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### Square Roots of Complex Numbers

```
Date: 03/28/99 at 15:40:20
From: Jaimee
Subject: Roots of Imaginary Numbers

I am currently working on a math problem that asks me to devise at
least two methods for finding the square root of (a+bi).

Here is what I have tried. First I thought I could solve it using
the formula for finding the root of any complex number, but when
I was finding the arg to put it into mod arg form I got it as being
tan^-1 (b/a). I don't think that this helps. So then I let square root
of a + ib = x + iy and squared both sides. Next I equated the
imaginary and real sections, but now I am stuck.

```

```
Date: 03/29/99 at 07:03:23
From: Doctor Floor
Subject: Re: Roots of Imaginary Numbers

Hi,

Write a+bi in the form

r*e^(i*t)=r*(cos(t)+i*sin(t))

The square root becomes

sqrt(r)*(cos(t)+i*sin(t))^(1/2)

By DeMoivre's theorem this becomes

sqrt(r)*(cos(t/2)+i*sin(t/2))

We are used to being able to find a second square root, the opposite
of the first. This one can also be found by taking t'=t+2*pi for t.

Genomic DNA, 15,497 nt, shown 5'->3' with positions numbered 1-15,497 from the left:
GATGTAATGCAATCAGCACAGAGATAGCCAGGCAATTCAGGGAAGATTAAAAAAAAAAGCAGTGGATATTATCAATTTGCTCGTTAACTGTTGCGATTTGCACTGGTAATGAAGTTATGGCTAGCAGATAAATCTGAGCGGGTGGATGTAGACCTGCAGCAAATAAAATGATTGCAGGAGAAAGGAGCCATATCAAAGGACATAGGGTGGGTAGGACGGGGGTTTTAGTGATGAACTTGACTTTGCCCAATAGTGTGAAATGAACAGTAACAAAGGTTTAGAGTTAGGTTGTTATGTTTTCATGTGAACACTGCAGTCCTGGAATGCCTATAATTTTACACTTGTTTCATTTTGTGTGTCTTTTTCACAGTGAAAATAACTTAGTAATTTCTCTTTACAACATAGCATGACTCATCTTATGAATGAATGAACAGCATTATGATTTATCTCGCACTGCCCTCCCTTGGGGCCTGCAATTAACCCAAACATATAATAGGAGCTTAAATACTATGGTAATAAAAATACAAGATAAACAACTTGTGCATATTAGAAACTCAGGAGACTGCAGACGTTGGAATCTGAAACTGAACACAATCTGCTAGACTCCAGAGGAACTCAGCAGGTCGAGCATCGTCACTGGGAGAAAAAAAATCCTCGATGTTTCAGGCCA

So that is one way to compute the square root of a complex number.

answers in the Dr. Math archives:

De Moivre's Theorem
http://mathforum.org/library/drmath/view/54047.html

Usefulness of De Moivre's Theorem
http://mathforum.org/library/drmath/view/53975.html

DeMoivre's Formula
http://mathforum.org/library/drmath/view/53854.html

History of DeMoivre's Theorem
http://mathforum.org/library/drmath/view/52533.html

The second way you started was good too. Suppose that x+yi is the
square root of a+bi. Then

(x+yi)(x+yi) = a+bi
x^2-y^2 + 2xyi = a+bi

So           a = x^2-y^2 [1].

And          b = 2xy, or y = b/(2x) [2].

Substituting [2] in [1] gives:

b^2
a = x^2 -  ----
4x^2

4ax^2 = 4x^4 - b^2

4x^4 - 4ax^2 - b^2 = 0

x^4 - ax^2 - b^2/4 = 0

This can be solved for x^2 using the quadratic formula:

a +/- sqrt(a^2 + b^2)
x^2 = ---------------------
2

Since |a| < sqrt(a^2+b^2) only one of the roots for x^2 is positive,
which is necessary for x to be a real number.

We find two values for x, and using [2] this gives two solutions for
x+yi.

So that is the second way to compute the square root of a complex
number.

I hope this helped!

Best regards,
- Doctor Floor, The Math Forum
http://mathforum.org/dr.math/
```
Associated Topics:
High School Imaginary/Complex Numbers
High School Trigonometry

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